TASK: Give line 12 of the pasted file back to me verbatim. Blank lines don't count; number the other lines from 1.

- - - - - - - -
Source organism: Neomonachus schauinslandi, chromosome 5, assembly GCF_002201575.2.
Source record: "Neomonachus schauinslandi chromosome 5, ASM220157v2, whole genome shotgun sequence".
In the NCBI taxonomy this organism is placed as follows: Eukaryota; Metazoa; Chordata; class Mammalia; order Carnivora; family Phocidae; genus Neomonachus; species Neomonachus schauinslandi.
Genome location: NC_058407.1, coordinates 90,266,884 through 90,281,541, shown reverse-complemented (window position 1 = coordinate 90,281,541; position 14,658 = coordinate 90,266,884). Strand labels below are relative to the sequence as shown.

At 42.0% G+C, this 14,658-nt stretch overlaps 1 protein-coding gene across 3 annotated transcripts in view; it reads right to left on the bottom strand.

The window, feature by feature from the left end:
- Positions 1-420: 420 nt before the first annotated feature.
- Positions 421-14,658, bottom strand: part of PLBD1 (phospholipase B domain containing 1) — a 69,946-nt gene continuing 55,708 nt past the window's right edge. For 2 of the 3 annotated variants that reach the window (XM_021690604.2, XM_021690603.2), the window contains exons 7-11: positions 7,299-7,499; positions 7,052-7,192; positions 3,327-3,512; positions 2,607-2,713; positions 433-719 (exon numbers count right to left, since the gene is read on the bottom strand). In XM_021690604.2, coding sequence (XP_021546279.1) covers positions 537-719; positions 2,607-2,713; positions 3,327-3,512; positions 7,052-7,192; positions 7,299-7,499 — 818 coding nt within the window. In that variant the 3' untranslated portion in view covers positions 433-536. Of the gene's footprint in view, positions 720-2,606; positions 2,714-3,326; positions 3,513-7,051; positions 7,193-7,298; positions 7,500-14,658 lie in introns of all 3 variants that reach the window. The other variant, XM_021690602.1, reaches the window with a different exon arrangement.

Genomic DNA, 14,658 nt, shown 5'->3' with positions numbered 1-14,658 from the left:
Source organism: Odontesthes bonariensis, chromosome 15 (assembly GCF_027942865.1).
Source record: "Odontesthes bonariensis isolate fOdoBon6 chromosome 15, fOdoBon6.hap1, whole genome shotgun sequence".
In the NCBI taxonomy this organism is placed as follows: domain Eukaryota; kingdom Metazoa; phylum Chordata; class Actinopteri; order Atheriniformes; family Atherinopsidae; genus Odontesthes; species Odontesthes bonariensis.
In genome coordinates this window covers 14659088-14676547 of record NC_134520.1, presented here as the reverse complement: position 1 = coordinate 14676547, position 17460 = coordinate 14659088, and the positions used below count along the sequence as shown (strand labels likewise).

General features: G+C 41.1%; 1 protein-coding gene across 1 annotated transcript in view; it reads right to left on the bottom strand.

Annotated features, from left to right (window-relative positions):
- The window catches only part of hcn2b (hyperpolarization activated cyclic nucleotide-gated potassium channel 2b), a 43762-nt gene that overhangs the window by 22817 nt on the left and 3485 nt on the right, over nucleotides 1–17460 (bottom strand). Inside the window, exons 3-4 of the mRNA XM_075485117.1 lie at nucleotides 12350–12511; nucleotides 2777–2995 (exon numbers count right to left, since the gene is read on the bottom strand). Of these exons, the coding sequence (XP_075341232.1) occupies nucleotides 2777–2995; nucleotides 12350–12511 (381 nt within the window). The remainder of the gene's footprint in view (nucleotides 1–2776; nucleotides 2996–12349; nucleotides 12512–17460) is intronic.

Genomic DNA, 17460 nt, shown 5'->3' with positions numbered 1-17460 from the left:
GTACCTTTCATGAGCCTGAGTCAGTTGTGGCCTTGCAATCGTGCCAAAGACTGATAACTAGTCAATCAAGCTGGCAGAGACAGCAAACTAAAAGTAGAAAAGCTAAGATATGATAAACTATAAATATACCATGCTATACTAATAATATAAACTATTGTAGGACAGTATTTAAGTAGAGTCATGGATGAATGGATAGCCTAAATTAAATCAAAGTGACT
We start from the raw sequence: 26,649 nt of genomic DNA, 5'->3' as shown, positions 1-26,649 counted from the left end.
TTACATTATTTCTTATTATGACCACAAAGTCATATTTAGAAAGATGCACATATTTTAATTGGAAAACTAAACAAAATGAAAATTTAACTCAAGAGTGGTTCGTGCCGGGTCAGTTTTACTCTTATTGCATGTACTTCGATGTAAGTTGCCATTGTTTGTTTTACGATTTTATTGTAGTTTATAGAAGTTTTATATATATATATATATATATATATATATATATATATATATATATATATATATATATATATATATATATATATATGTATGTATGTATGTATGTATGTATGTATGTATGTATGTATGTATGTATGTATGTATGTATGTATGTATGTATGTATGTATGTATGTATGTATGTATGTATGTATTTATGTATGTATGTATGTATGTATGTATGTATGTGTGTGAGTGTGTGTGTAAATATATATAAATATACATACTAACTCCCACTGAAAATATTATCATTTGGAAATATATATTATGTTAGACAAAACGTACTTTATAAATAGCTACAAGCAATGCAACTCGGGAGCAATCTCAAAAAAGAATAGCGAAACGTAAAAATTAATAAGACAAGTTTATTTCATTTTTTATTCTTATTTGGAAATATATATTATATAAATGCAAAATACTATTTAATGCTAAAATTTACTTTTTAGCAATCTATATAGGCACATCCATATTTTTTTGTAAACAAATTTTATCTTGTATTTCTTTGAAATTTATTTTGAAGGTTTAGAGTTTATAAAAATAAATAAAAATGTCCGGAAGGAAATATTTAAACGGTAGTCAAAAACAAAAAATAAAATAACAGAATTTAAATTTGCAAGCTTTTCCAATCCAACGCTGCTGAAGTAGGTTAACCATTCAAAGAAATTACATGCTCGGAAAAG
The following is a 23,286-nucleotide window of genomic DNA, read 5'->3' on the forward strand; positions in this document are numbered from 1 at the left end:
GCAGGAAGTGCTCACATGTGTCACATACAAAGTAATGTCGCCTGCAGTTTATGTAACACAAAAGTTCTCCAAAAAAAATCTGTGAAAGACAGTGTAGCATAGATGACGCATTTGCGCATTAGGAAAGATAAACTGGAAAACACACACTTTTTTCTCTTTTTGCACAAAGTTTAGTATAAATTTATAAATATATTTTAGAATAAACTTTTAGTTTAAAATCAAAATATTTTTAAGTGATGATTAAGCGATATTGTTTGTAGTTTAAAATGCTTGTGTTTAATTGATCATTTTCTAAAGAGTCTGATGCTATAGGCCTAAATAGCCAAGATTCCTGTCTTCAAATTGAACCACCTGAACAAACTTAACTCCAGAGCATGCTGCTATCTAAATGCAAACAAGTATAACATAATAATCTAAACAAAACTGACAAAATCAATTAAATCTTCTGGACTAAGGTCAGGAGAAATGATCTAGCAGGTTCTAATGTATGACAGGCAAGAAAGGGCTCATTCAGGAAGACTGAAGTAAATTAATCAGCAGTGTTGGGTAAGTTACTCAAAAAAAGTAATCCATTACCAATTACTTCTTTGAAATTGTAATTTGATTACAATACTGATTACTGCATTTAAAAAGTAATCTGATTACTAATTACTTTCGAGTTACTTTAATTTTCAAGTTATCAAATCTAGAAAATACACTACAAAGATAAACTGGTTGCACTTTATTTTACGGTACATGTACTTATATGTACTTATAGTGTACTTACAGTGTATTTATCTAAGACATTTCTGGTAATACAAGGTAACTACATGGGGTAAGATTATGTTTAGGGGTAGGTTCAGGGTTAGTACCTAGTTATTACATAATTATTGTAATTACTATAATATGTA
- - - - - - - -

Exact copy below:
In the NCBI taxonomy this organism is placed as follows: domain Eukaryota; kingdom Metazoa; phylum Chordata; class Actinopteri; order Atheriniformes; family Atherinopsidae; genus Odontesthes; species Odontesthes bonariensis.